A petition with signatures from white colleagues who thought her natural hair was “unprofessional” and “inappropriate for the workplace” humiliated Kimberly Tigner, she says.
Now the Charlotte-Mecklenburg Schools employee, who is black, is suing for discrimination.
“The harassment Ms. Tigner faced was brutal and relentless, including incidents ranging from mildly insulting to dehumanizing,” according to a brief filed Wednesday.
Tigner works as a career development liaison for the Career and Technical Education Department of CMS. Her lawsuit made its way onto a docket in the Western District of North Carolina late last year.
But CMS has asked the court to dismiss it, claiming in part that Tigner couldn’t point to any “official policy, practice or custom of institutional racial discrimination.” Tigner filed her opposition to that dismissal bid Wednesday.
A CMS spokesperson told McClatchy newsgroup Wednesday that the district is unable to comment on pending litigation.
Tigner said she was subject to “racially-motivated criticism and bullying” by a supervisor who allegedly circulated the petition and claimed to have “black friends, so it was okay for her to say what she did,” according to her complaint, which was amended in May.
The behavior also extended to her son, who was 17 at the time, the lawsuit says. She said her supervisor complained of feeling threatened by his presence when he dropped by the office in 2016 “because he was a black male.” The supervisor then allegedly used the district’s internal directory to see whether he had a criminal record.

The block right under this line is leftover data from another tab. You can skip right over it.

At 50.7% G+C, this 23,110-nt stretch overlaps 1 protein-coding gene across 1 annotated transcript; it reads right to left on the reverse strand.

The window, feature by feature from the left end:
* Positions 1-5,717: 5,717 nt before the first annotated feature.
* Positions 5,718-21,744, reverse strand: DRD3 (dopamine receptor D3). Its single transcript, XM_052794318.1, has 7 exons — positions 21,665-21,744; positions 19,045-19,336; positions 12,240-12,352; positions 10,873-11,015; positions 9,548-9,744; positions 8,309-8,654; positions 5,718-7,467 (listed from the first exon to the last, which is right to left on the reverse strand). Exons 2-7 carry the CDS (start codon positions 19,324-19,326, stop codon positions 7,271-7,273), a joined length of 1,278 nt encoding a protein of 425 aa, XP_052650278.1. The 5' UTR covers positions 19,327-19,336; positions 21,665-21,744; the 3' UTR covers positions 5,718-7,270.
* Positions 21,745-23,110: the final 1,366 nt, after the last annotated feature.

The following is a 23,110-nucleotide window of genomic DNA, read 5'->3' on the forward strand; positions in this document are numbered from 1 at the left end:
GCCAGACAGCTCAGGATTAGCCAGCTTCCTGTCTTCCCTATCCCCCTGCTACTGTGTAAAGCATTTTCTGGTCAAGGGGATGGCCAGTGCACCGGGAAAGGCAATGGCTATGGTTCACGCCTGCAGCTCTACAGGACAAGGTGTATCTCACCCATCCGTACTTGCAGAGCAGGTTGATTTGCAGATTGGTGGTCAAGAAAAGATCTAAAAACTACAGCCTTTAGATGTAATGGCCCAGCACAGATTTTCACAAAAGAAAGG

The department head became involved and, according to the suit, banned Tigner’s son from CMS property. She said her teenage son was kept from school for two weeks while she proved he was not a felon.
Tigner said she was reprimanded for complaining about the alleged bullying and harassment, so she tried to find a job somewhere else, according to the lawsuit. But, she said, she was passed over for all five positions.
Tigner said she developed severe anxiety as a result and has accused the school district of discriminating and retaliating against her in violation of the Civil Rights Act of 1964, the lawsuit says.
“(CMS) intentionally deprived Ms. Tigner, an African American woman, of the same Constitutional rights enjoyed by white citizens as to the creation, performance, enjoyment, and all benefits and privileges of her contractual relationship with (CMS),” the lawsuit states.
But CMS pushed back against Tigner’s lawsuit, arguing that “no objectively reasonable person would view the isolated incidents in the Corrected Amended Complaint to be either severe or pervasive enough to form the basis of a hostile work environment claim.
“Courts have rejected claims of racial harassment based on conduct far more egregious than what Plaintiff has alleged in this case,” the school district said.